Sangamo treats first patient in EMPOWERS Study of SB-318

24th July 2018 (Last Updated July 24th, 2018 00:00)

Sangamo Therapeutics has treated the first patient in the EMPOWERS Study, a Phase l/ll clinical trial examining SB-318 for the treatment of patients with mucopolysaccharidosis type I (MPS I, Hurler syndrome).

Sangamo Therapeutics has treated the first patient in the EMPOWERS Study, a Phase l/ll clinical trial examining SB-318 for the treatment of patients with mucopolysaccharidosis type I (MPS I, Hurler syndrome).

The open-label, ascending-dose trial aims to evaluate the safety, tolerability and preliminary efficacy of SB-318 in up to nine adult patients with attenuated MPS I.

Primary objectives of the trial are incidence of treatment-emergent adverse events (TEAEs) and serious adverse events (SAEs) in up to 36 months after the infusion of SB-318.

Secondary objectives include the effect of SB-318 on α-L-iduronidase (IDUA) activity, effect of SB-318 on urine glycosaminoglycans (GAG) levels, as well as adeno-associated virus type 2/6 (AAV2/6) clearance in plasma, saliva, urine, stool, and semen.

As part of the EMPOWERS Study, patients are currently being screened at various US-based hospitals specialising in the care of patients with MPS I, including hospitals in Oakland, Gainesville, Atlanta, Minneapolis, New York and Cincinnati.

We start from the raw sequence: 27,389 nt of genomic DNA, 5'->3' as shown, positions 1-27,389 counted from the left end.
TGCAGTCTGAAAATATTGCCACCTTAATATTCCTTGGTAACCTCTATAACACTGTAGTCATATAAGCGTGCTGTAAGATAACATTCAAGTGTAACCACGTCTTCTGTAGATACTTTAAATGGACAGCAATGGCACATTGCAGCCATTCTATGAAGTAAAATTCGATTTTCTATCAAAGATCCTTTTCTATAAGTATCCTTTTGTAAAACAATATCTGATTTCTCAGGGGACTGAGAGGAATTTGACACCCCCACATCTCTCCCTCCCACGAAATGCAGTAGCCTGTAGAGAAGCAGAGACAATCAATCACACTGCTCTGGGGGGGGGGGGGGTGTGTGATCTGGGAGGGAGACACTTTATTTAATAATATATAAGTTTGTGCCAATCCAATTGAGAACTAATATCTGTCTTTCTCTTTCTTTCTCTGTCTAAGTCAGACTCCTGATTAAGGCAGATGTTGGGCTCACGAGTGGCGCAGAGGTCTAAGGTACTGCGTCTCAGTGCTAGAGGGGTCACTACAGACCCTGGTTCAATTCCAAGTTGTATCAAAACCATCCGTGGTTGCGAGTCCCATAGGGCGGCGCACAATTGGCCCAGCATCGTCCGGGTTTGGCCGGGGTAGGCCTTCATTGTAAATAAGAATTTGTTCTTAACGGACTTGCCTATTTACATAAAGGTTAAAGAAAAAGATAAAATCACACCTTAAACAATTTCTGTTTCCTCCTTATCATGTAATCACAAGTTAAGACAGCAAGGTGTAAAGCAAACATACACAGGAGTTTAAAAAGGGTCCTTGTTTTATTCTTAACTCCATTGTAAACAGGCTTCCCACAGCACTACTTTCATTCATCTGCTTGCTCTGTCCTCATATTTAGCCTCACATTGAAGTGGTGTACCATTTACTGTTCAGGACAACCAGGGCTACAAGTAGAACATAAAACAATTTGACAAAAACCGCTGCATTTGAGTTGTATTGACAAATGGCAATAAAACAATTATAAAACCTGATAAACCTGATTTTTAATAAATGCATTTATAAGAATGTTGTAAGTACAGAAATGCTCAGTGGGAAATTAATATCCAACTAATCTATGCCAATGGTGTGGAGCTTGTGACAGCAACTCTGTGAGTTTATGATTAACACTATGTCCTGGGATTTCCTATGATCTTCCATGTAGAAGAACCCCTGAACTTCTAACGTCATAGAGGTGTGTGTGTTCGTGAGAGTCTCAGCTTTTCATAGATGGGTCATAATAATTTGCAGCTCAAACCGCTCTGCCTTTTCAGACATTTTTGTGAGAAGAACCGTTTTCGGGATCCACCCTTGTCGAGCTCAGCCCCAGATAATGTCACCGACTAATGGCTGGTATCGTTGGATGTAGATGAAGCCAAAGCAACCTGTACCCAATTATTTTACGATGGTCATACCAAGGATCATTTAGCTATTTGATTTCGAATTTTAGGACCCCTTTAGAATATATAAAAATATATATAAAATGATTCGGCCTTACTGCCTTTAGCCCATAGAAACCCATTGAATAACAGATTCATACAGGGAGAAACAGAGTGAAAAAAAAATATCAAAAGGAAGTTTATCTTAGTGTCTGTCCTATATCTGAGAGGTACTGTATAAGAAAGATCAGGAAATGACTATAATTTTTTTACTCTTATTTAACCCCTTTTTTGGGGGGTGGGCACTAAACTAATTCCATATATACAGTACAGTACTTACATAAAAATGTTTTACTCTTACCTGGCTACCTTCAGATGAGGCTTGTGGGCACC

"We remain on track to announce preliminary data from the MPS II CHAMPIONS Study in late summer."

Sangamo Therapeutics chief medical officer Edward Conner said: “With this first patient in the Empowers Study of SB-318 for MPS I, and with five patients now treated in the CHAMPIONS Study of SB-913 for MPS II, we are making strong progress in the evaluation of our in vivo genome editing approach for these two rare inherited metabolic diseases.

“We remain on track to announce preliminary data from the MPS II CHAMPIONS Study in late summer.”

Sangamo has used its zinc finger nuclease (ZFN) genome editing technology to develop both the SB-318 and SB-913.

The technology is capable of inserting a corrective copy of the IDUA (SB-318) or IDS (SB-913) gene into a precise location in the DNA of liver cells in order to enable a patient's liver to produce a lifelong and stable supply of enzyme.